Last Resort: Controlled Flight into Terrain


by Haylee Fisher (@haylee_fisher)

After a  season filled with many ups and downs, many inconsistencies, but also  many great moments, Last Resort has finally come to an end. The pilot was filled with the promise  of potential for a wildly entertaining show and while it didn’t always  live up to the bar set in that episode, the finale came close. Though  it was obviously rushed due to cancellation, storylines were wrapped  up in a satisfying way while not scrimping on action or exposition,  which are reasons that made me want to watch the show in the first place.

But it wasn’t perfect. The wrapping up of Christine’s kidnapping was  extremely hurried. Apparently all it took was Kylie sending money to  Hooper, one of James’ SEAL buddies, to take to Christine’s captors for  ransom.

At the beginning of the episode, Tani came to James about the Chinese  prospectors who were a threat to the island. Just as he is about to  snipe them, she comes up behind him to stop him. Because that’s exactly  what you should do when someone has a gun pointed at someone else. And  what did Tani think he was going to do with the information that so  clearly made her hurt and upset, just go on his merry way? But in the  end, their story was resolved with a quick cutaway scene of James and  Tani on the island and we are meant to presume he stayed behind with  her.

There was also no explanation about the island’s rare minerals, which  I was fine with because it was one of the dumbest plot lines to me anyway.

But where the episode really shone was during the action with the  Colorado, as have always been highlights. The main plot there was resolving  the conflict with Sam and Chaplin, all while they tried to keep the  Colorado out of mutineer’s hands. The scene where they were both being  held captive in the dining hall and were yelling over each other was  especially powerful. Marcus was screaming about what he meant to accomplish  with his resistance from the beginning and Sam came back with why peace  was more important. In the end, they found common ground in trying to  stop Anders, the crazy rapist who came aboard and took over the ship  from the COB and his mutiny, also leading his own with the intention  of handing over the sub to the Chinese. That Chaplin later shot Anders  without remorse because he killed Brannan, Chaplin’s loyalist inside  the COB’s mutiny, shows just how passionate and on edge he really had  been.

Speaking of Prosser, once Anders came aboard, his men jumped ship,  so to say, and followed Anders’ plan instead. They shanked the COB with  a screwdriver and Grace locked the two of them in the missile room to  stop his bleeding and hopefully save him from his seemingly inevitable  death. His plan to create cyanide gas to poison the crew trying to break  into where they were was genius and their mutual cooperation led to  respect, something Prosser had never felt for Grace before.

Back in DC, Kylie’s boyfriend was on the run and to prove both her  loyalty to him and in the process get rid of everyone involved in the  conspiracy, the President wanted her to shoot him. She couldn’t do it  herself, so he pulled the trigger. Later, with the help of her father,  she shoots and kills the President at a fundraiser. It was a perfect  ending to her storyline and while more questions were raised (Who takes  the President’s place? What will happen to Kylie? Will all the information  she uncovered come to light?) than answered, I was okay with leaving  her on a cliffhanger.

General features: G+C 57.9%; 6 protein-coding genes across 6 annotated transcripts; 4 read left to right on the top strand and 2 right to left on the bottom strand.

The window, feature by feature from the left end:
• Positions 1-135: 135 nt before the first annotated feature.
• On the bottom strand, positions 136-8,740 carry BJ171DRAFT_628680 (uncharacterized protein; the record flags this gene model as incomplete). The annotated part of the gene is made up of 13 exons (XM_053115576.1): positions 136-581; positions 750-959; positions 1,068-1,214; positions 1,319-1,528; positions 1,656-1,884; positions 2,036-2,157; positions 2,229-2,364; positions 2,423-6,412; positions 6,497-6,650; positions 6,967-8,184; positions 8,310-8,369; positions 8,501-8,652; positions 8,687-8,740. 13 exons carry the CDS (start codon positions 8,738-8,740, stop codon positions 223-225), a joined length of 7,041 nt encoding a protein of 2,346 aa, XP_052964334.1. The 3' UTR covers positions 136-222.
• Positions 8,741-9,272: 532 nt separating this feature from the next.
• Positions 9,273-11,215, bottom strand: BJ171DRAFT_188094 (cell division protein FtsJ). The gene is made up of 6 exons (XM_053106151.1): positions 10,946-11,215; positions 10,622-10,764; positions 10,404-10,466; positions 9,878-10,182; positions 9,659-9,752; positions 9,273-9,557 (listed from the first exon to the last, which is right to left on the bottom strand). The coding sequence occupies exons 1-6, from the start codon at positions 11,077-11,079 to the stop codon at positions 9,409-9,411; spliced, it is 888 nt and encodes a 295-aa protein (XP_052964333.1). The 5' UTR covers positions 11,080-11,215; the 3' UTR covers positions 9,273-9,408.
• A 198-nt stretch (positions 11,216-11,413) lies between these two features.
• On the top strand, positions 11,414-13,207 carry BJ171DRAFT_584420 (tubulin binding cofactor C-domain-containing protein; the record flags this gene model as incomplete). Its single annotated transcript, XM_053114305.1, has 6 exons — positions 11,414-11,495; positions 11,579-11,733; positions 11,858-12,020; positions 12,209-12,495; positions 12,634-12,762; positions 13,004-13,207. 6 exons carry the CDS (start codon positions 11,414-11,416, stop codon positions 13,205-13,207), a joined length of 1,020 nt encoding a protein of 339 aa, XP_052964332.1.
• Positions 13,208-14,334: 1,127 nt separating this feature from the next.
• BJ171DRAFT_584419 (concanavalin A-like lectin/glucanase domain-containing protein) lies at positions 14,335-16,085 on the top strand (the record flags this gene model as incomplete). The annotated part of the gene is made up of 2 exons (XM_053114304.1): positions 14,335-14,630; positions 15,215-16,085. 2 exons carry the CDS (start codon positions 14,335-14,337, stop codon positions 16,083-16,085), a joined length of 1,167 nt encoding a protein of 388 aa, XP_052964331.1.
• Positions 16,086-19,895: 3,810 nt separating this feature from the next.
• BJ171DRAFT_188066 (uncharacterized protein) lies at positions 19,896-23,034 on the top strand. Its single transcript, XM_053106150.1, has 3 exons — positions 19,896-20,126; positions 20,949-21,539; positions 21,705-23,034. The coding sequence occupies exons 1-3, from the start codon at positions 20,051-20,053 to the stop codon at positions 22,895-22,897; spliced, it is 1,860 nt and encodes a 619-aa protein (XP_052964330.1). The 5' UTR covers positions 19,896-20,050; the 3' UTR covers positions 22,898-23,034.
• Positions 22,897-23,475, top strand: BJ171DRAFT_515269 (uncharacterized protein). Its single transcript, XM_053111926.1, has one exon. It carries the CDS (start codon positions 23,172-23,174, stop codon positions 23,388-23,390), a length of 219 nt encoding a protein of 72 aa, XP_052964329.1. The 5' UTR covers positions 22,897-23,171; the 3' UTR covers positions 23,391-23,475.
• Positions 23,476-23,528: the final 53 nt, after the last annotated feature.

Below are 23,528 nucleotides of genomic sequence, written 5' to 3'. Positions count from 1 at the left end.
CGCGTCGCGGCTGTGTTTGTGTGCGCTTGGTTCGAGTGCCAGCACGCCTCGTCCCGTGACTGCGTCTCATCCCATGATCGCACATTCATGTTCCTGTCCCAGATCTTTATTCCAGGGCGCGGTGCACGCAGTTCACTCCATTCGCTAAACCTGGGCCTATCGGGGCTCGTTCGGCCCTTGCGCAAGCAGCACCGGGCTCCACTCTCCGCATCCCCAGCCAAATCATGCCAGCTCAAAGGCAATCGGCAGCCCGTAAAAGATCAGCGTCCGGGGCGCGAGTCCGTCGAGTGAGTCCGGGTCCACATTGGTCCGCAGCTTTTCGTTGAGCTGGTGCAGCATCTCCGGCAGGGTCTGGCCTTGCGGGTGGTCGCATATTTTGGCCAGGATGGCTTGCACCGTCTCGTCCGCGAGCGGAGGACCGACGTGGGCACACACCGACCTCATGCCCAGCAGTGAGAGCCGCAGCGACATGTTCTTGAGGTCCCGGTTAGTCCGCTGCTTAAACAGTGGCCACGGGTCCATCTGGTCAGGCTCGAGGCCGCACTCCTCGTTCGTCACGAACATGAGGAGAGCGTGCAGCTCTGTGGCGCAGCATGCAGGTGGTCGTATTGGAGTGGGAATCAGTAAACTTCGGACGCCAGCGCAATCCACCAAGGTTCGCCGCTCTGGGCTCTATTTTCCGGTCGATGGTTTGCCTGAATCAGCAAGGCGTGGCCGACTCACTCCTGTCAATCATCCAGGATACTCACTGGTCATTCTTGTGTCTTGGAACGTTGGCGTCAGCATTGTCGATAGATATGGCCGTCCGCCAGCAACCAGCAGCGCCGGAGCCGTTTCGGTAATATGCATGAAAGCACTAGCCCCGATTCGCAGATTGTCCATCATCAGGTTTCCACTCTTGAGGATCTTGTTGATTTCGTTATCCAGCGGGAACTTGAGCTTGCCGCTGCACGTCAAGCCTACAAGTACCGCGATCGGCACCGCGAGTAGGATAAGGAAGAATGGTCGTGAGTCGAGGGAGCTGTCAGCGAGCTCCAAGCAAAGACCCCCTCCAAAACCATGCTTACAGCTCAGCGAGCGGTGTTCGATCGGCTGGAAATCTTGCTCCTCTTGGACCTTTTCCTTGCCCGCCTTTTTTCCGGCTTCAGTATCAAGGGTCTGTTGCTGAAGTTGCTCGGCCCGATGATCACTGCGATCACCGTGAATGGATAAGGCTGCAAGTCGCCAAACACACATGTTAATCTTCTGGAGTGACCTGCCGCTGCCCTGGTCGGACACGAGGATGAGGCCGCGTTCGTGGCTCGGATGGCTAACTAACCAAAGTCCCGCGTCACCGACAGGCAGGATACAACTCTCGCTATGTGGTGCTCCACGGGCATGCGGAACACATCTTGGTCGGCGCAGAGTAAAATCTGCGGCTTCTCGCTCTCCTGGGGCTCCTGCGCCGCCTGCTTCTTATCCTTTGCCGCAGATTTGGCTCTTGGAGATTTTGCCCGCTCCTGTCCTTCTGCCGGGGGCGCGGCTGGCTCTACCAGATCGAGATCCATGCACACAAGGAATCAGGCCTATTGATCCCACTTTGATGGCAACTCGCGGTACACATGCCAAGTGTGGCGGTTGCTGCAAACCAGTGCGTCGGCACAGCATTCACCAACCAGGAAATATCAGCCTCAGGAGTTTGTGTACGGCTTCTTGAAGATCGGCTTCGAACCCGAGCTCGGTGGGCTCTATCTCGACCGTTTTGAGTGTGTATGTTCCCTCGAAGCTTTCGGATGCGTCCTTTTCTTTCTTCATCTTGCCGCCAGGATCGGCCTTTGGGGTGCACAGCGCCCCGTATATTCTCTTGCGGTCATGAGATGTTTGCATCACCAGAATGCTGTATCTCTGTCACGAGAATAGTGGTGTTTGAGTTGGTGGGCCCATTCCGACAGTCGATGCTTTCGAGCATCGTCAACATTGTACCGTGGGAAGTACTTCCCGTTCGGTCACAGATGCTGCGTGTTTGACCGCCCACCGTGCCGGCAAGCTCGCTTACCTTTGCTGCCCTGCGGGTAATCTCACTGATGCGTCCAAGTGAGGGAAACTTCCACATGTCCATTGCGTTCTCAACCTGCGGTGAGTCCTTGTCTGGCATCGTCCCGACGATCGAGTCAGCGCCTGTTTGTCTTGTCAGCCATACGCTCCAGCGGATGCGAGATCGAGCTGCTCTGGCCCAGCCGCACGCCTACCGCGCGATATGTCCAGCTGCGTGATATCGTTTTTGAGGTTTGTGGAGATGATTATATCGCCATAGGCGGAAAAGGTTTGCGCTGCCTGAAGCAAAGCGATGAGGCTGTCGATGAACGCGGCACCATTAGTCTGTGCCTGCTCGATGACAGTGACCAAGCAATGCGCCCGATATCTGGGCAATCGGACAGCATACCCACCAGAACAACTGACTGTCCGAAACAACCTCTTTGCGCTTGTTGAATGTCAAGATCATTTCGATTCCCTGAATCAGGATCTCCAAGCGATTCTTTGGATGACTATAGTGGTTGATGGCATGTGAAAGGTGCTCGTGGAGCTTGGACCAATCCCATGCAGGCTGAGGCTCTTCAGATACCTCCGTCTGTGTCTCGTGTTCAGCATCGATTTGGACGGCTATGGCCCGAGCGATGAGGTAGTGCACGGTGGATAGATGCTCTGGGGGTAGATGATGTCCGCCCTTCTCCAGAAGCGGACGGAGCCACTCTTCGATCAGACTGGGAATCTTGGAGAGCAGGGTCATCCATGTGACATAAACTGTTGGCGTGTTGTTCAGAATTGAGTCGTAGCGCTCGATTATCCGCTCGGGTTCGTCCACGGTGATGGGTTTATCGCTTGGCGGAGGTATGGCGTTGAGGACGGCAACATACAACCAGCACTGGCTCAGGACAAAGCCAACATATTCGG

Sam and Chaplin also had to work together when planning to run the  sub above ground to prevent the missiles from firing on Anders’ orders.  Sam called Sophie and asked her to contact Washington to destroy the  sub before the Chinese could take it over. Try as he may to get Chaplin  to leave before the airstrike happens, Chaplin tells him the sub has  always been his home and that Sam has more living to do. They salute  each other, Sam escapes, and Marcus goes down with his ship.

There was really no other way for his story to end. When Sam and the  crew get back home, he tells reporters the story of Chaplin – what a  good man he was, how he always wanted to do right. He is reunited with  Christine, Prosser kisses the ground, and in a particularly sad scene,  Grace looks around, presumably for her father who is not there, making  my prediction of his suicide an apparent reality.

In the end, it was a fitting finale for an ambitious show. The writers  stuck to their guns throughout and although it was obvious some storylines  had to be rewritten to accommodate the show wrapping up, I can’t imagine  it ending any other way due to the circumstances. I don’t know if such  a grand show as this was ever destined to succeed, but even though I  didn’t always love creative decisions that were made or storyline pacing,  I’m glad it was given a chance. Do you agree? Did you enjoy the finale?  Do you think it was a fulfilling ending? Will you miss this innovatively  complex show?

Rating: 4.5 out of 5 stars

    One Comment

  1. ShariJanuary 28th, 2013 at 1:31 pm

    Why is it that all the shows that I love are cancelled? Chuck, Heroes, Surface, Firefly, Las Vegas to name a few have been ones that I lived to watch each week. And now Last Resort. This is one of the only shows this year to engage me to such a degree that I was crying and laughing and on the edge of my seat. I thought the end wrapped it up but, as you said, it was quick and left an odd taste in my mouth. But unlike other series that have not lasted the first season, at least we saw some resolution in the show. Sad to see another show that had such great potential be cancelled and yet we get to be bombarded by more Kardashians, Big Brothers, and Bachelors…blech!

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